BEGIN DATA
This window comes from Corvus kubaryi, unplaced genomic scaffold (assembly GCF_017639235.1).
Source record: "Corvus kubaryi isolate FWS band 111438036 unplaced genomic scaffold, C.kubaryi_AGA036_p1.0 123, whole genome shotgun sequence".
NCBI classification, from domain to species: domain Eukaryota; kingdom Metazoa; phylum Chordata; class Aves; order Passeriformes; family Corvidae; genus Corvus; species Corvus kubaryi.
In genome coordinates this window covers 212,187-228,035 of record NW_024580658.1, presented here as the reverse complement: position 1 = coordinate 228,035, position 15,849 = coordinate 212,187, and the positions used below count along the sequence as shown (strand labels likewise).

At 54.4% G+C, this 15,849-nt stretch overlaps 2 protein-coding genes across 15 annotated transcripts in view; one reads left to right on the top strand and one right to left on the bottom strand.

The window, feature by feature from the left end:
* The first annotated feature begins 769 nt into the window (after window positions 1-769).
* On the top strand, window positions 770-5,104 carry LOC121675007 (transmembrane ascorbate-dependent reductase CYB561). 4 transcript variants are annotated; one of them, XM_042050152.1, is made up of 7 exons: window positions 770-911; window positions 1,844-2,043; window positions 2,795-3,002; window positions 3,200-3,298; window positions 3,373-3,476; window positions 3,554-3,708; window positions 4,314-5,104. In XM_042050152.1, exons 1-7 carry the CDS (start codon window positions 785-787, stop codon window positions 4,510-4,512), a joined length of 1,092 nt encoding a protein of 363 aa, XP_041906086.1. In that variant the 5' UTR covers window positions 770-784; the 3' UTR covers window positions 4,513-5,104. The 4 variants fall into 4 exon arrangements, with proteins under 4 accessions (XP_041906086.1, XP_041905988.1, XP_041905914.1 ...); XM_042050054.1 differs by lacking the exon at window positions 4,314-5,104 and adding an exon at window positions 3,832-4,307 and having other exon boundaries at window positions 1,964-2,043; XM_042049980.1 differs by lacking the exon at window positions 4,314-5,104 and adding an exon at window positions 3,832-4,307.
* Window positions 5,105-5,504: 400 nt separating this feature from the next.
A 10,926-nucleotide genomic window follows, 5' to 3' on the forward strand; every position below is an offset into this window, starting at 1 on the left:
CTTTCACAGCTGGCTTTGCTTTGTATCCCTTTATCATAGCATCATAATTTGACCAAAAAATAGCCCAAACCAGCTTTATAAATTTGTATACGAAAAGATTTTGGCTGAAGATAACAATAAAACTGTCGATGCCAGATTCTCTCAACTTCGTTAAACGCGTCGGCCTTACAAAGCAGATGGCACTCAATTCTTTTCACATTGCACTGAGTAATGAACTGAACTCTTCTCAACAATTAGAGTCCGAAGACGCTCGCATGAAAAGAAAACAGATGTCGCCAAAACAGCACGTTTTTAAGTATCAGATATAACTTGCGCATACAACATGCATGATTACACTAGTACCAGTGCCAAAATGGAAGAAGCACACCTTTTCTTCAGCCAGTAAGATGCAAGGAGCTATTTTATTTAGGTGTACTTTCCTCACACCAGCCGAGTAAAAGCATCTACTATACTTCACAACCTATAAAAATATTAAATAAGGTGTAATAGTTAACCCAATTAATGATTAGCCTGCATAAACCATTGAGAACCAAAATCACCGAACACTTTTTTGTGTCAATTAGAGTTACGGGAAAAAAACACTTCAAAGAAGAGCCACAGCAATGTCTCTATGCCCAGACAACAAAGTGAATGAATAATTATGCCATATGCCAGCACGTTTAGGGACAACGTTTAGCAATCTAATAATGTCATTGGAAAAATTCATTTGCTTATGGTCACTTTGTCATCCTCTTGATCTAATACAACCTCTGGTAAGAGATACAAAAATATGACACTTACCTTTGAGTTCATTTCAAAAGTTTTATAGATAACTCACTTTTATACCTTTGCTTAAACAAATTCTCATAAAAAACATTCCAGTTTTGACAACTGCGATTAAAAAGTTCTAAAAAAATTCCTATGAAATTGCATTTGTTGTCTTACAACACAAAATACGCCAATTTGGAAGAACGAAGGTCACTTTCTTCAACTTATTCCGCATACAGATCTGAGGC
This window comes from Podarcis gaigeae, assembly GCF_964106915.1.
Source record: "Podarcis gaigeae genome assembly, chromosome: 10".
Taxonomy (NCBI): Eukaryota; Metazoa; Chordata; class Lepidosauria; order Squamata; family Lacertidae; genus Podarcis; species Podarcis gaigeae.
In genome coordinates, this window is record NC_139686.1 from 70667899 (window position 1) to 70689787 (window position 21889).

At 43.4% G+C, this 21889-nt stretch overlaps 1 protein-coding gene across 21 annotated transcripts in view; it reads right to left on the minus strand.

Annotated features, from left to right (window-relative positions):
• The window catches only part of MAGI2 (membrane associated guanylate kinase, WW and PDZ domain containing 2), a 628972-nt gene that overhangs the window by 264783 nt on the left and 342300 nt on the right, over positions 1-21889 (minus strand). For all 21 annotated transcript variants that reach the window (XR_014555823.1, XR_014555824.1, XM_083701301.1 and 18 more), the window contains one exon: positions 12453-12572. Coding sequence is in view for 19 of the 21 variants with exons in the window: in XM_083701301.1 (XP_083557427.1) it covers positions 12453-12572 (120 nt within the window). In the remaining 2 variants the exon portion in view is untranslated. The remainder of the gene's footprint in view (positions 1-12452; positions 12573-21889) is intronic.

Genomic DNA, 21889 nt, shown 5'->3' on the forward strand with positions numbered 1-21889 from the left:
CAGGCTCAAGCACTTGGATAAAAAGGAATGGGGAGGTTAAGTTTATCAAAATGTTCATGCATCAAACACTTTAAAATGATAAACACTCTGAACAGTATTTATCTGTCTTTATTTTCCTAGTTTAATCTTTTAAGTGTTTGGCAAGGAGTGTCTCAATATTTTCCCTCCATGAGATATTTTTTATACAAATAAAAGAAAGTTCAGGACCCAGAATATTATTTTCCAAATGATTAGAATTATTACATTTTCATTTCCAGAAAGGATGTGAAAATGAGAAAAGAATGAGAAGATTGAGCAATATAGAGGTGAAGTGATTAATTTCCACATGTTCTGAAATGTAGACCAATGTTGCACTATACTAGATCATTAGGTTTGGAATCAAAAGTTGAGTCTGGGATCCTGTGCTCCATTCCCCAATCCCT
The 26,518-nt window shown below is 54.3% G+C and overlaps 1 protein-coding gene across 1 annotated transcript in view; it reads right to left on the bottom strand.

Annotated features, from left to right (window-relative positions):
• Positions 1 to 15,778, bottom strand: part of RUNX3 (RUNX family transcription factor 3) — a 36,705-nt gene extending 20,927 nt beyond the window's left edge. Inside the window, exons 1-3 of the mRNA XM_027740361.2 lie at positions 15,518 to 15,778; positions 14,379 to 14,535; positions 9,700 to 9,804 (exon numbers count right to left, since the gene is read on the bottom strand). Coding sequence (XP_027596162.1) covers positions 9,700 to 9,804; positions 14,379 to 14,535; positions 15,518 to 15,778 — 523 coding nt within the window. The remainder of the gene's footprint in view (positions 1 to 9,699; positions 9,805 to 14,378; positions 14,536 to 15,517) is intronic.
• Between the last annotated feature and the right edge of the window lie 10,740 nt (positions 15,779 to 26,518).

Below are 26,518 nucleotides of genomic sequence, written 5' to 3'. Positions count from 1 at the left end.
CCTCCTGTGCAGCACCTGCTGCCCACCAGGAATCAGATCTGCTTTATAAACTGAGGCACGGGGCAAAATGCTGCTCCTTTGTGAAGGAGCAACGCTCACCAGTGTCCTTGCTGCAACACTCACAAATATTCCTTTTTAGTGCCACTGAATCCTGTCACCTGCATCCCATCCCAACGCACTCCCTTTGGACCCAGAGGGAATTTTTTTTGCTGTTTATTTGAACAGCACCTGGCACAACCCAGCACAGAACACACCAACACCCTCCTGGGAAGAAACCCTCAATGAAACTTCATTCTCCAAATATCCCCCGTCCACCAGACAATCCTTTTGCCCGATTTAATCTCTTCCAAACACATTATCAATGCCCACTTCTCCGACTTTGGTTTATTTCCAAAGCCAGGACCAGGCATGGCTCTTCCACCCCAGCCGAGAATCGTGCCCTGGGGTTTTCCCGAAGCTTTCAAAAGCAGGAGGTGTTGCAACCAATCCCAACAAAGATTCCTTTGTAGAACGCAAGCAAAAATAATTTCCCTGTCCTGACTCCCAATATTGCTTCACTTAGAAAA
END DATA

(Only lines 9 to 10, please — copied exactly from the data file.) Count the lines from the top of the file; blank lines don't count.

* Window positions 5,105-5,504: 400 nt separating this feature from the next.
A 10,926-nucleotide genomic window follows, 5' to 3' on the forward strand; every position below is an offset into this window, starting at 1 on the left: